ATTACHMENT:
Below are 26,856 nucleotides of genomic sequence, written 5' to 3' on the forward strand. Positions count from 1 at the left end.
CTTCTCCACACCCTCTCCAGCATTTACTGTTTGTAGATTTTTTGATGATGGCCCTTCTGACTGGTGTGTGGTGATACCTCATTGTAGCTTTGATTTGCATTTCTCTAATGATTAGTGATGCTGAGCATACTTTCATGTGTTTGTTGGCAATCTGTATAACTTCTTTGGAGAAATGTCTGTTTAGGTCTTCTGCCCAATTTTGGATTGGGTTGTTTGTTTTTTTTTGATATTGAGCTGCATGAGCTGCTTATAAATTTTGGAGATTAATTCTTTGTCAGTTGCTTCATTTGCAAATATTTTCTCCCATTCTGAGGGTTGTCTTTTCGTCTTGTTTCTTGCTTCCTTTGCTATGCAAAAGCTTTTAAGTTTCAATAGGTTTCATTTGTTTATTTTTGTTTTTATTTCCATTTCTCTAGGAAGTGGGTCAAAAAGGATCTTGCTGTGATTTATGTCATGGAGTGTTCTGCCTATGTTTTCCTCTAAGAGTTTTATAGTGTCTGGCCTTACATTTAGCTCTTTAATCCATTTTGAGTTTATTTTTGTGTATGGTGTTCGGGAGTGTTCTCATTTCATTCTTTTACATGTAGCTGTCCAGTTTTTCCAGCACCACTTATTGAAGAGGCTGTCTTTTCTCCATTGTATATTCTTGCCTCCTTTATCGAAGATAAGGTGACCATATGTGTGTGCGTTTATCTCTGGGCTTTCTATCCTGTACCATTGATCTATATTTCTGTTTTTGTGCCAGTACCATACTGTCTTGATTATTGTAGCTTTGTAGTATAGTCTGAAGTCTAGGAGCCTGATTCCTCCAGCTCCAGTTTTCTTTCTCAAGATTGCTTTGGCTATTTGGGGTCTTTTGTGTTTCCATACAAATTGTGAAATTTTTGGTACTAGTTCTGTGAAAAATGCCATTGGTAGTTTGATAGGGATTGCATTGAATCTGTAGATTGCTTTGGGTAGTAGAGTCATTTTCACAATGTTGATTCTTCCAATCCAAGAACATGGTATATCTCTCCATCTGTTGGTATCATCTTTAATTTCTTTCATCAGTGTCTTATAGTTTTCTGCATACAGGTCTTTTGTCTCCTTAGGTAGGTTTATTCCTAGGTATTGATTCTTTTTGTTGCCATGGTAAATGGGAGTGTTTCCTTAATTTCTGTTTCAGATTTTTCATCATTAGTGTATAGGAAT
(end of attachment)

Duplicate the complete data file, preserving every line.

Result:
Below are 26,856 nucleotides of genomic sequence, written 5' to 3' on the forward strand. Positions count from 1 at the left end.
CTTCTCCACACCCTCTCCAGCATTTACTGTTTGTAGATTTTTTGATGATGGCCCTTCTGACTGGTGTGTGGTGATACCTCATTGTAGCTTTGATTTGCATTTCTCTAATGATTAGTGATGCTGAGCATACTTTCATGTGTTTGTTGGCAATCTGTATAACTTCTTTGGAGAAATGTCTGTTTAGGTCTTCTGCCCAATTTTGGATTGGGTTGTTTGTTTTTTTTTGATATTGAGCTGCATGAGCTGCTTATAAATTTTGGAGATTAATTCTTTGTCAGTTGCTTCATTTGCAAATATTTTCTCCCATTCTGAGGGTTGTCTTTTCGTCTTGTTTCTTGCTTCCTTTGCTATGCAAAAGCTTTTAAGTTTCAATAGGTTTCATTTGTTTATTTTTGTTTTTATTTCCATTTCTCTAGGAAGTGGGTCAAAAAGGATCTTGCTGTGATTTATGTCATGGAGTGTTCTGCCTATGTTTTCCTCTAAGAGTTTTATAGTGTCTGGCCTTACATTTAGCTCTTTAATCCATTTTGAGTTTATTTTTGTGTATGGTGTTCGGGAGTGTTCTCATTTCATTCTTTTACATGTAGCTGTCCAGTTTTTCCAGCACCACTTATTGAAGAGGCTGTCTTTTCTCCATTGTATATTCTTGCCTCCTTTATCGAAGATAAGGTGACCATATGTGTGTGCGTTTATCTCTGGGCTTTCTATCCTGTACCATTGATCTATATTTCTGTTTTTGTGCCAGTACCATACTGTCTTGATTATTGTAGCTTTGTAGTATAGTCTGAAGTCTAGGAGCCTGATTCCTCCAGCTCCAGTTTTCTTTCTCAAGATTGCTTTGGCTATTTGGGGTCTTTTGTGTTTCCATACAAATTGTGAAATTTTTGGTACTAGTTCTGTGAAAAATGCCATTGGTAGTTTGATAGGGATTGCATTGAATCTGTAGATTGCTTTGGGTAGTAGAGTCATTTTCACAATGTTGATTCTTCCAATCCAAGAACATGGTATATCTCTCCATCTGTTGGTATCATCTTTAATTTCTTTCATCAGTGTCTTATAGTTTTCTGCATACAGGTCTTTTGTCTCCTTAGGTAGGTTTATTCCTAGGTATTGATTCTTTTTGTTGCCATGGTAAATGGGAGTGTTTCCTTAATTTCTGTTTCAGATTTTTCATCATTAGTGTATAGGAAT